« Reply #7 on: September 28, 2015, 04:46:15 PM »
Someone asked me to break this down by the numbers.  While I know many would say these numbers are low, lets keep in mind that Kayak fishing is still in its infancy.  I included canoes as well to show you that we are all vulnerable.  To date there is no real numbers for paddle boards, but I do believe that there will be after this year.  

I would like to show you just in one year how our numbers compare.  Look at 2014.  You will see that year I included all fatalities that are classified under boating accidents.  This year to date there have been 7 fatalities.  No word on how many fall into the paddle sport community:
2014  INCIDENTS/FATALITIES
Canoes  7/5
Kayaks  2/1
All      61/16
2013  INCIDENTS/FATALITIES
Canoes  1/0
Kayaks  0/0
2012  INCIDENTS/FATALITIES
Canoes  0/0
Kayaks  0/1
2011  INCIDENTS/FATALITIES
Canoes  ?/5
Kayaks  ?/0

In 2011 they did not track paddle sports in the incident field that is why you see question marks.
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Offline RobChoi

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Re: Safety info that anyone getting in a kayak should read
« Reply #8 on: September 28, 2015, 05:01:15 PM »
Those are alarming numbers. 

Thanks for sharing that.

Offline mebe007

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Re: Safety info that anyone getting in a kayak should read
« Reply #9 on: September 28, 2015, 05:40:06 PM »
So it goes to show the more people on the water, the higher the probability of incident. Education and using that knowledge is key in this sport.  Pay attention people, let's not let natural selection win on this one.

Again, good job getting this info out there.
« Last Edit: September 28, 2015, 05:43:34 PM by mebe007 »
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Offline Snorkle

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Re: Safety info that anyone getting in a kayak should read
« Reply #10 on: September 28, 2015, 08:42:15 PM »
Anybody know a good link, maybe to a PDF, for what the official USCG rules and requirements are for kayaks? I have been scouring the net, and can't find anything that isn't either unofficial, or written in Greek.

Offline fshn_brb

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Offline Spinners

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Re: Safety info that anyone getting in a kayak should read
« Reply #12 on: September 29, 2015, 04:31:17 AM »

Offline Rc109a

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Re: Safety info that anyone getting in a kayak should read
« Reply #13 on: November 21, 2015, 10:20:08 PM »
I know people have asked me what smart phone float plans I recommend or use.  There is one in the apps store that was developed by the US Coast Guard.  It has a lot of good features and links.  In it has a program that lets you develop a float plan and email it to three email addresses.  I am sure there is one for android as well.  I highly recommend you check it out.  Who knows, it could save your life!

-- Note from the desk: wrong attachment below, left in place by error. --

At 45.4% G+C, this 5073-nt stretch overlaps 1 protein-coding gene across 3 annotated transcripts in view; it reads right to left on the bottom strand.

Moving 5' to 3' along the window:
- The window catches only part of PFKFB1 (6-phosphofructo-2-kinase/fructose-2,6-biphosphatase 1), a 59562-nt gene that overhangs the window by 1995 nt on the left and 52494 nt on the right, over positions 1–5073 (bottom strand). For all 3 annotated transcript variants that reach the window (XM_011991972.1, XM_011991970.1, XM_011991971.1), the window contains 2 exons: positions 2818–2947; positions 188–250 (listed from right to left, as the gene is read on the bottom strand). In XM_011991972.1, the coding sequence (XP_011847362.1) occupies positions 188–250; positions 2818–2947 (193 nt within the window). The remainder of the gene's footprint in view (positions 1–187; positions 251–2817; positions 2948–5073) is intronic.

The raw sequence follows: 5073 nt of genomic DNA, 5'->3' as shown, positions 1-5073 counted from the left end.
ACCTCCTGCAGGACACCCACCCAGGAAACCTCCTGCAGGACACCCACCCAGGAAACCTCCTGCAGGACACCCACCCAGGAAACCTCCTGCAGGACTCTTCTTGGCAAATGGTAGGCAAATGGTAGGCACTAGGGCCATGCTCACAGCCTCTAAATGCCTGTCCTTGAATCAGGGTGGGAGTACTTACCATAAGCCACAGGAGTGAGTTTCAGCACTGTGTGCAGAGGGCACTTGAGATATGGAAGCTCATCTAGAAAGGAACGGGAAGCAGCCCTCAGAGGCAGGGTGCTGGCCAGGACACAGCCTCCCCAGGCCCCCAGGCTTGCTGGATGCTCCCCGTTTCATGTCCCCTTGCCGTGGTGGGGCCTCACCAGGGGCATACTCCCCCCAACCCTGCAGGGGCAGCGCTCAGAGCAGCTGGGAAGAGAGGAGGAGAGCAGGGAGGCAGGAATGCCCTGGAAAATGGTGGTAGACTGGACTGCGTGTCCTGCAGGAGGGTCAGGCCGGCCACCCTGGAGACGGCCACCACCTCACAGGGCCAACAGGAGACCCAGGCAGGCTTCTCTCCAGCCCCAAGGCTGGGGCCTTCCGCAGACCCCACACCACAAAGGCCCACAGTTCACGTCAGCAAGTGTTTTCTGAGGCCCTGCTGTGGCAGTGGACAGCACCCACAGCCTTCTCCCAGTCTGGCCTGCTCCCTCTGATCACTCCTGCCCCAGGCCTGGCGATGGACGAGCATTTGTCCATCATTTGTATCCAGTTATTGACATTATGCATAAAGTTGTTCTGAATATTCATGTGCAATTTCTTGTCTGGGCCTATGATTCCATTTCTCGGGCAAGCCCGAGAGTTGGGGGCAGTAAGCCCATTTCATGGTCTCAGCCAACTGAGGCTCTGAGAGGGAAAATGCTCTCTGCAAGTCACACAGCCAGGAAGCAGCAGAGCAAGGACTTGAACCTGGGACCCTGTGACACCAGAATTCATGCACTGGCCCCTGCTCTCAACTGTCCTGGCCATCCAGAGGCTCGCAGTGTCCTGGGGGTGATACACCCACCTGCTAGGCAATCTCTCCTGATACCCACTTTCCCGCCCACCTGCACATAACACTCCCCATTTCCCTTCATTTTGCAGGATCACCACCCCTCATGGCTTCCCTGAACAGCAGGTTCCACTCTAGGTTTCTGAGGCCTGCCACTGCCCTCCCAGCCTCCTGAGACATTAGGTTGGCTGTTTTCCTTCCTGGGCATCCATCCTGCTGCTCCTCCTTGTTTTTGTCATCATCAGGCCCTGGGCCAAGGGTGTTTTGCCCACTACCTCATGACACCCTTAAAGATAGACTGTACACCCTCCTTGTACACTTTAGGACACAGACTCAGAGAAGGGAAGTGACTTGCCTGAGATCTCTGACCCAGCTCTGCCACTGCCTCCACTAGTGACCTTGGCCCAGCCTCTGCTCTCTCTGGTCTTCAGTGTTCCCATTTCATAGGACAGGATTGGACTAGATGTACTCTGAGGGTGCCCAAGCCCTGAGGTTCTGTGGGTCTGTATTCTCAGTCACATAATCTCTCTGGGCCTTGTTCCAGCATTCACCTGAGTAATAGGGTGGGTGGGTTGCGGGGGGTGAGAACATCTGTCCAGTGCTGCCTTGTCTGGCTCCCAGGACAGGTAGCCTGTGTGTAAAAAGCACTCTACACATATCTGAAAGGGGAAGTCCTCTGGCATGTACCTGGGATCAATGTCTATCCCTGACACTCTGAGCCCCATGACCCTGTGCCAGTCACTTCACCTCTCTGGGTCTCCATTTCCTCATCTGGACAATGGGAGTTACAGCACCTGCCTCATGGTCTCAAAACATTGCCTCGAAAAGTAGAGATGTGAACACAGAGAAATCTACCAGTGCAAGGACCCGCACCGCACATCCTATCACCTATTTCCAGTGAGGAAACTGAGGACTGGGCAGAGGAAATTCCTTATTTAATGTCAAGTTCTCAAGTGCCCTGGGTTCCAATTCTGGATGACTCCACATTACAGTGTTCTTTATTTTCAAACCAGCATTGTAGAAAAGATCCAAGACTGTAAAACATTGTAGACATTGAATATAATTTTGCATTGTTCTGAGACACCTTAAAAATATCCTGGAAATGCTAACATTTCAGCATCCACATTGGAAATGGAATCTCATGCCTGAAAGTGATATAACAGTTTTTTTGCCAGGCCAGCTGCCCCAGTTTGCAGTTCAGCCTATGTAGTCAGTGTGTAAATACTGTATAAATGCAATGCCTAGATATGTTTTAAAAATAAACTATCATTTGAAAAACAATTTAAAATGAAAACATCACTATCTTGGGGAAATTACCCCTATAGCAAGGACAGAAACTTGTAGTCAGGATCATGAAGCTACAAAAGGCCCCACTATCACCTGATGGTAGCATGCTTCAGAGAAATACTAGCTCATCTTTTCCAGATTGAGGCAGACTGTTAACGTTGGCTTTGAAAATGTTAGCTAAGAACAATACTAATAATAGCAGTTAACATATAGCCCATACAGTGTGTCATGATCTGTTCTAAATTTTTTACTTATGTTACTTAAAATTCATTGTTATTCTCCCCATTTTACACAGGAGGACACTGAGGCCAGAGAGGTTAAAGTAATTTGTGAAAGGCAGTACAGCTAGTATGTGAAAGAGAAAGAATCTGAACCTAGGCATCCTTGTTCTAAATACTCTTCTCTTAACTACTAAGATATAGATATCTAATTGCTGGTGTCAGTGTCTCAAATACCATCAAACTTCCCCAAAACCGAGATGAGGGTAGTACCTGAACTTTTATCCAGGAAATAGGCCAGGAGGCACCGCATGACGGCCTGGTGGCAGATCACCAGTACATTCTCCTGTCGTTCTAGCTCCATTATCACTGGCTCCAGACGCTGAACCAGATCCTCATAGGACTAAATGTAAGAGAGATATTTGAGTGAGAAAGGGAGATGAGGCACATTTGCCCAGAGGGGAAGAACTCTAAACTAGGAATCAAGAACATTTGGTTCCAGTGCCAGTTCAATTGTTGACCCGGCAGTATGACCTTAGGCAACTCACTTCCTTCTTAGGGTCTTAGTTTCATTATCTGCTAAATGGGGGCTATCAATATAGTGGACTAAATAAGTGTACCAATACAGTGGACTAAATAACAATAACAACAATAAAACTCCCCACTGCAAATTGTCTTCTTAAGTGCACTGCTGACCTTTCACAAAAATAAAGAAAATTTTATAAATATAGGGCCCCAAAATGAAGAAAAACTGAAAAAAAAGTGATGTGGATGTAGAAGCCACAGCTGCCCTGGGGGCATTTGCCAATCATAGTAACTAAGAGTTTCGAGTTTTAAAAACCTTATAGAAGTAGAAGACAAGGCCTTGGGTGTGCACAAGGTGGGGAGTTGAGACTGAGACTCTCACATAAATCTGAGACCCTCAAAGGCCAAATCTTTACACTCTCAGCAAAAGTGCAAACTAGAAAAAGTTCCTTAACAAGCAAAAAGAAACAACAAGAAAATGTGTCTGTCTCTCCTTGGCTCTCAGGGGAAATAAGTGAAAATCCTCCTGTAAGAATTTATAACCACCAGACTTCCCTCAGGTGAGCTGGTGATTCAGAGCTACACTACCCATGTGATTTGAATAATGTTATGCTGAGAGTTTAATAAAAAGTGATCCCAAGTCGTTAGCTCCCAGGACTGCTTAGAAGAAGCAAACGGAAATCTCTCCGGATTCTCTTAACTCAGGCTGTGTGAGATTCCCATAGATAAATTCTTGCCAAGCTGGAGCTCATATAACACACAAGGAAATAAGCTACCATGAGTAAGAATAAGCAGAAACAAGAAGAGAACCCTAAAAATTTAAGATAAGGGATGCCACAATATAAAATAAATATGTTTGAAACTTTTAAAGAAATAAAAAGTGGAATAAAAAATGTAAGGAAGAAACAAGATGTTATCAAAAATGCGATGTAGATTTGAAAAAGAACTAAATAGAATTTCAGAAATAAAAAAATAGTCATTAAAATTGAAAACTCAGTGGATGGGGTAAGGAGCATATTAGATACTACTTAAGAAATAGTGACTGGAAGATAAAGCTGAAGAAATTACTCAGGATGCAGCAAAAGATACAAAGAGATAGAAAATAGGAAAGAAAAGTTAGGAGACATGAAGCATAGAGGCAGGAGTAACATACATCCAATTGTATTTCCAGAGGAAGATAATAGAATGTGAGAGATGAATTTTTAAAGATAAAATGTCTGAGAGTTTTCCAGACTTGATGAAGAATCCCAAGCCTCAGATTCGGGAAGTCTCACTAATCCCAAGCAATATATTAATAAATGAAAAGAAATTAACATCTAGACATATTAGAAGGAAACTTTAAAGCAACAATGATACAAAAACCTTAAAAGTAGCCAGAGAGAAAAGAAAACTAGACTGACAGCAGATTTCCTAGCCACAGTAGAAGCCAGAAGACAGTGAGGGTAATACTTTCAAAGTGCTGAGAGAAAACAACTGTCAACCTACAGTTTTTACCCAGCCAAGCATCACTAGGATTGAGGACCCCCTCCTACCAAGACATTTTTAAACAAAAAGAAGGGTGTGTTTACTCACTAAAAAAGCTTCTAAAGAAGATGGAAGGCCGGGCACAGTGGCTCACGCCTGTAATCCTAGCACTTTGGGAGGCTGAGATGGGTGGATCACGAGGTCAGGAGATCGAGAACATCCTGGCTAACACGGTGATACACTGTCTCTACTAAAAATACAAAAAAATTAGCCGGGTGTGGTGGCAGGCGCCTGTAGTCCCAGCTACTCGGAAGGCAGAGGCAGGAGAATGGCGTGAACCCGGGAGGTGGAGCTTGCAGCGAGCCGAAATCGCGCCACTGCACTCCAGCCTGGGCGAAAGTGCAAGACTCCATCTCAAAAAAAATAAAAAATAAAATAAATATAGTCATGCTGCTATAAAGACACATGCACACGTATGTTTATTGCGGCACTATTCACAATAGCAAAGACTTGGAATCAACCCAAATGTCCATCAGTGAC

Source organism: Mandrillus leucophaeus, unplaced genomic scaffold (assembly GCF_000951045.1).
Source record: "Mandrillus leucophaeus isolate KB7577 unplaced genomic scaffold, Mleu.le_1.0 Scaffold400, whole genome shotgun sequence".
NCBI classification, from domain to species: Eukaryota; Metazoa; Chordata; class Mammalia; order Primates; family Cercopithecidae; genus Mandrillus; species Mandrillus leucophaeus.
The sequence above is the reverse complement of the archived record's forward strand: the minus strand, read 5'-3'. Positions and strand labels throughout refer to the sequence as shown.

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Offline Rc109a

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Re: Safety info that anyone getting in a kayak should read
« Reply #14 on: March 25, 2016, 01:58:40 PM »
Made an update to the first post.  I know how some don't like reading long posts, so I cut the changes out and put it here:


11.  Cover up that skin. In the summer (and in the winter) don't forget to cover up.  I know a lot of you are looking for that perfect tan.  That is fine, but try getting the tan in a more controlled environment then when your fishing.  Some will even tell you that they do not get tan until they burn.  That is false.  A burn is just that, damage to your skin.  Sitting in a kayak in the sun is like sitting in a parabolic mirror.  You are sitting down in a depression in the water and the suns rays are being focused on you.  Help avoid getting burned and skin cancer by wearing loose fitting clothing and cover up as much exposed skin as possible.  A large brimmed hat is also advisable along with a face mask or head buff.  Even though you may wear long or short sleeve shirts, don't forget the sunscreen.  It will help protect the areas that accidentally or intentionally get exposed.  last but not least, don't forget about your eyes.  Get a decent pair with a head strap and polarized lenses. While it is possible to get sun burn in the eyes, they help with exposure headaches.  The eyes will not be straining to make things out in glare (helping you see potential problems) and this will help avoid other eye conditions that are common with those who work on the water such as pterygium (tuh-RIJ-ee-uhm).  These recommendations will not only keep your skin protected, but will keep your body cooler and help prevent or slow down dehydration.  
« Last Edit: March 25, 2016, 02:00:40 PM by Rc109a »